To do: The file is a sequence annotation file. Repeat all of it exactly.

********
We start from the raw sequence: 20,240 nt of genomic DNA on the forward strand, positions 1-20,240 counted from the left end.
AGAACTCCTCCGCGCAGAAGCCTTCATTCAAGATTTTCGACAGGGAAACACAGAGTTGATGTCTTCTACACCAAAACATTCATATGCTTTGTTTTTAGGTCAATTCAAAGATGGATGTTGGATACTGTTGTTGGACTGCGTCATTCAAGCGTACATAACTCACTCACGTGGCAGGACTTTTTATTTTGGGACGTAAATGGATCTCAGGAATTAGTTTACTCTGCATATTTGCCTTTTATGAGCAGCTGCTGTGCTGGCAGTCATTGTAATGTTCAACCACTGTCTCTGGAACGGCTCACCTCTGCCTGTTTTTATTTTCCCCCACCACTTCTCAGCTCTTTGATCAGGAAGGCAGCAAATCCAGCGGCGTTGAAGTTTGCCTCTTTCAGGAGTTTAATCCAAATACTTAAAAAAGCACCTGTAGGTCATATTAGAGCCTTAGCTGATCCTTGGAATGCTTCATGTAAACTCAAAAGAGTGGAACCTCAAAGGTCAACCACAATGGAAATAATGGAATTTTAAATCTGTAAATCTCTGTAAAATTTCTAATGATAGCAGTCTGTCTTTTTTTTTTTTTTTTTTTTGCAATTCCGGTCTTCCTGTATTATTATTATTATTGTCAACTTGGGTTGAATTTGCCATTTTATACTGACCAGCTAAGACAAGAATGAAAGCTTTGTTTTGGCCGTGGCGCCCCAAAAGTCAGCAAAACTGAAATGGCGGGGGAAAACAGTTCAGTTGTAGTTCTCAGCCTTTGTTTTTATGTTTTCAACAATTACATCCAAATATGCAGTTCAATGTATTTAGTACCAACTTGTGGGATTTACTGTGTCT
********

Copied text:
We start from the raw sequence: 20,240 nt of genomic DNA on the forward strand, positions 1-20,240 counted from the left end.
AGAACTCCTCCGCGCAGAAGCCTTCATTCAAGATTTTCGACAGGGAAACACAGAGTTGATGTCTTCTACACCAAAACATTCATATGCTTTGTTTTTAGGTCAATTCAAAGATGGATGTTGGATACTGTTGTTGGACTGCGTCATTCAAGCGTACATAACTCACTCACGTGGCAGGACTTTTTATTTTGGGACGTAAATGGATCTCAGGAATTAGTTTACTCTGCATATTTGCCTTTTATGAGCAGCTGCTGTGCTGGCAGTCATTGTAATGTTCAACCACTGTCTCTGGAACGGCTCACCTCTGCCTGTTTTTATTTTCCCCCACCACTTCTCAGCTCTTTGATCAGGAAGGCAGCAAATCCAGCGGCGTTGAAGTTTGCCTCTTTCAGGAGTTTAATCCAAATACTTAAAAAAGCACCTGTAGGTCATATTAGAGCCTTAGCTGATCCTTGGAATGCTTCATGTAAACTCAAAAGAGTGGAACCTCAAAGGTCAACCACAATGGAAATAATGGAATTTTAAATCTGTAAATCTCTGTAAAATTTCTAATGATAGCAGTCTGTCTTTTTTTTTTTTTTTTTTTTGCAATTCCGGTCTTCCTGTATTATTATTATTATTGTCAACTTGGGTTGAATTTGCCATTTTATACTGACCAGCTAAGACAAGAATGAAAGCTTTGTTTTGGCCGTGGCGCCCCAAAAGTCAGCAAAACTGAAATGGCGGGGGAAAACAGTTCAGTTGTAGTTCTCAGCCTTTGTTTTTATGTTTTCAACAATTACATCCAAATATGCAGTTCAATGTATTTAGTACCAACTTGTGGGATTTACTGTGTCT